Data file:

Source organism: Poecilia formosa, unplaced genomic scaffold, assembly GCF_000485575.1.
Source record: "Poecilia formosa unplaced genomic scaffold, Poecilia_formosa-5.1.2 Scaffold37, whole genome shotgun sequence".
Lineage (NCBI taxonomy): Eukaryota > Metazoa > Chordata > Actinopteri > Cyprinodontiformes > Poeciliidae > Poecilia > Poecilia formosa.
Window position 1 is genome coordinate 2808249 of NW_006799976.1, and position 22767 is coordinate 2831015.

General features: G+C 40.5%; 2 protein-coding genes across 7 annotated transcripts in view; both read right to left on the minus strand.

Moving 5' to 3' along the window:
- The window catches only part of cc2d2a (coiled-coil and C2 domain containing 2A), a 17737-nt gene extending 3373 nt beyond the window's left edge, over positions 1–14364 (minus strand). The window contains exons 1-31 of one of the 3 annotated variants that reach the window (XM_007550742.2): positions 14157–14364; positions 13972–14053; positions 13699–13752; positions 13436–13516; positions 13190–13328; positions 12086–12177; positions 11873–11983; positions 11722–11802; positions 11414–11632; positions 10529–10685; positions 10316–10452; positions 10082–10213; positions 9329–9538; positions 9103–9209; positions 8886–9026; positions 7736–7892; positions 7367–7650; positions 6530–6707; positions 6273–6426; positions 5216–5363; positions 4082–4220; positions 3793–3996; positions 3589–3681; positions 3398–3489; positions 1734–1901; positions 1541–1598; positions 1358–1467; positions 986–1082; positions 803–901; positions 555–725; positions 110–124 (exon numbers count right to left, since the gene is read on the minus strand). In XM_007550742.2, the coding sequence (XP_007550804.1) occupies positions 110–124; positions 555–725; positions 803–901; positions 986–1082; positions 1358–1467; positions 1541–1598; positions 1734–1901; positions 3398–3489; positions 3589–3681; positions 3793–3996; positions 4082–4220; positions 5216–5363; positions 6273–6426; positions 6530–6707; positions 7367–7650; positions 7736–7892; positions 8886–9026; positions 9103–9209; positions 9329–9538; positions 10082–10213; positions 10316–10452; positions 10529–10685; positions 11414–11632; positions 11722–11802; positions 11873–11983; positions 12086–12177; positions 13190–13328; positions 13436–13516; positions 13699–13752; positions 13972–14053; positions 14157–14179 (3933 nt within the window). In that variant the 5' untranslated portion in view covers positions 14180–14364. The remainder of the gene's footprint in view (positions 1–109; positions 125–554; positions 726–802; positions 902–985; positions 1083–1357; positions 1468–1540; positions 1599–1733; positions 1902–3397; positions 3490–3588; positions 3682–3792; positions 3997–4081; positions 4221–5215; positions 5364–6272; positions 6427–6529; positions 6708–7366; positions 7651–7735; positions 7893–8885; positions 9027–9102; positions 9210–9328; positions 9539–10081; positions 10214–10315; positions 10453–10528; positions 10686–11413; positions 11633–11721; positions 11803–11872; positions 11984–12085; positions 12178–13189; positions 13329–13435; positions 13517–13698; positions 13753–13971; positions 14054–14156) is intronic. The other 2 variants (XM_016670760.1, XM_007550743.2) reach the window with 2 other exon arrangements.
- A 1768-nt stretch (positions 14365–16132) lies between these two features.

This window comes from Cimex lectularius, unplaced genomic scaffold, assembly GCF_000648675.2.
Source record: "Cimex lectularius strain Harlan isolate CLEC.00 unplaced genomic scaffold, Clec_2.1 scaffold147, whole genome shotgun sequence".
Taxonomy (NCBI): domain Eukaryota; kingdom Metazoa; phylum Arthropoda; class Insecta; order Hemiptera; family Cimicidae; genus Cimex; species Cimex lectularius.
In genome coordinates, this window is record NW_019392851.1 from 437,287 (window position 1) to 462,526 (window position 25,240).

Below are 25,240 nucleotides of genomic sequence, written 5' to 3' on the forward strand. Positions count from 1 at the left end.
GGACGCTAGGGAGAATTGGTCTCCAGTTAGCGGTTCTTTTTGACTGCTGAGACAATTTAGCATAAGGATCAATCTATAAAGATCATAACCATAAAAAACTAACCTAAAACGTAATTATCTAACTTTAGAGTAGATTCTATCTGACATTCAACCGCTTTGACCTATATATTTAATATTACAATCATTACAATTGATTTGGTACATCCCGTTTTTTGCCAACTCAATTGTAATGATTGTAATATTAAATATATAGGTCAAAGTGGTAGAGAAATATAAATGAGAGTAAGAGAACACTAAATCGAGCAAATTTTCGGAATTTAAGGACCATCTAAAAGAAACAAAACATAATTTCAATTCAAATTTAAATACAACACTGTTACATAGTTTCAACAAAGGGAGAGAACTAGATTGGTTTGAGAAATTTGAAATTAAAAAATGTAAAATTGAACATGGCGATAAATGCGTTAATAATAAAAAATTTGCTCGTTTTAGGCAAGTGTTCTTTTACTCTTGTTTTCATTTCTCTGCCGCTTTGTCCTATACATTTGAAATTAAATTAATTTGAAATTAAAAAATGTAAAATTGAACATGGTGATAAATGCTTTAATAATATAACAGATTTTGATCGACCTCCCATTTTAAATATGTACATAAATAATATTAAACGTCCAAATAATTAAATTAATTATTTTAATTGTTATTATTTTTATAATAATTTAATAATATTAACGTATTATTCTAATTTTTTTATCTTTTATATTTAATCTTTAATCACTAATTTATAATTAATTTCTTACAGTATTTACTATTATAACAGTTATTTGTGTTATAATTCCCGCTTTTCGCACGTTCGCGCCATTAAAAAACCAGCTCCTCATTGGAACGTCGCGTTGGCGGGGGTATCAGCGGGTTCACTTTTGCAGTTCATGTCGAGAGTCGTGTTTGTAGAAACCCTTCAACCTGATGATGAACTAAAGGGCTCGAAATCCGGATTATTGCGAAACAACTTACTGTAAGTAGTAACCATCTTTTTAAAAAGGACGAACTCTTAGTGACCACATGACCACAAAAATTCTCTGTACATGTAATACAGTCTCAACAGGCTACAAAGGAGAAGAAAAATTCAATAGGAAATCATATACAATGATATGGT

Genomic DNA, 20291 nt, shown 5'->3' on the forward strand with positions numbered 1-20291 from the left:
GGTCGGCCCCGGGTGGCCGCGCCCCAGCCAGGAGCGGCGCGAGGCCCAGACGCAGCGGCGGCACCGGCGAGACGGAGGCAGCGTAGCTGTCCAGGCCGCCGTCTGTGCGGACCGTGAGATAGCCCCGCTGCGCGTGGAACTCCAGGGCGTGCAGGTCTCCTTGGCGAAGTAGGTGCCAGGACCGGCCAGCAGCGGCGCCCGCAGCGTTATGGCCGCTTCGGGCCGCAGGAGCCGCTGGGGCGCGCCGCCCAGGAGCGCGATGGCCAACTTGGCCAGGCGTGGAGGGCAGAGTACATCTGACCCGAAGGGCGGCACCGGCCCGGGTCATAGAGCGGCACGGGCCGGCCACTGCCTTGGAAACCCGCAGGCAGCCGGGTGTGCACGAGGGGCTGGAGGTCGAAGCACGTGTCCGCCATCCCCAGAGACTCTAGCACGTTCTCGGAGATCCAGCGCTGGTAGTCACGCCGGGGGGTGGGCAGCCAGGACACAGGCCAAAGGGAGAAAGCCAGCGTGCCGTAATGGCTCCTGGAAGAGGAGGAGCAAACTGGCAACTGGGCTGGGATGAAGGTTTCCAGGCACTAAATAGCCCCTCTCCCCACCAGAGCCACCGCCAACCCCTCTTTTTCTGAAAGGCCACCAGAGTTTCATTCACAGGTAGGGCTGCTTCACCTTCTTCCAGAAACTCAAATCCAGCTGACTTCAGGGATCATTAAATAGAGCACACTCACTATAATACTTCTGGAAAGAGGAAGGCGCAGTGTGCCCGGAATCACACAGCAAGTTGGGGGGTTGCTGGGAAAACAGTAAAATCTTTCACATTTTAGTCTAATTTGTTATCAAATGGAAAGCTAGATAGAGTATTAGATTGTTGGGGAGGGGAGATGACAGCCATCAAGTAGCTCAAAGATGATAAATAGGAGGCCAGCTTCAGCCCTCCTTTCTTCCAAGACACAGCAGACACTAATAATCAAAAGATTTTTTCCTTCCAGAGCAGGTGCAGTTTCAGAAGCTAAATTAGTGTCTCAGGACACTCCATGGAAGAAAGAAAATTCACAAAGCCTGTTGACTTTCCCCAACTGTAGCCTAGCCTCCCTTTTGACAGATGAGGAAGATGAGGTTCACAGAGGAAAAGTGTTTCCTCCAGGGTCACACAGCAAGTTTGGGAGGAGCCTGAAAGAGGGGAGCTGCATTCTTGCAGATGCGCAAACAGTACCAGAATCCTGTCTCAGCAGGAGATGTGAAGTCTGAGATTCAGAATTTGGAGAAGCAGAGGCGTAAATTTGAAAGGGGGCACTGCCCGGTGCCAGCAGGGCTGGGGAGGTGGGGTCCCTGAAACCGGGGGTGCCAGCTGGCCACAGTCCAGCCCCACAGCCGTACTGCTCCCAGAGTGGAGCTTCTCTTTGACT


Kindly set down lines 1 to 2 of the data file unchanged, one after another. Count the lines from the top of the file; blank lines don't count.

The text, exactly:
Source organism: Poecilia formosa, unplaced genomic scaffold, assembly GCF_000485575.1.
Source record: "Poecilia formosa unplaced genomic scaffold, Poecilia_formosa-5.1.2 Scaffold37, whole genome shotgun sequence".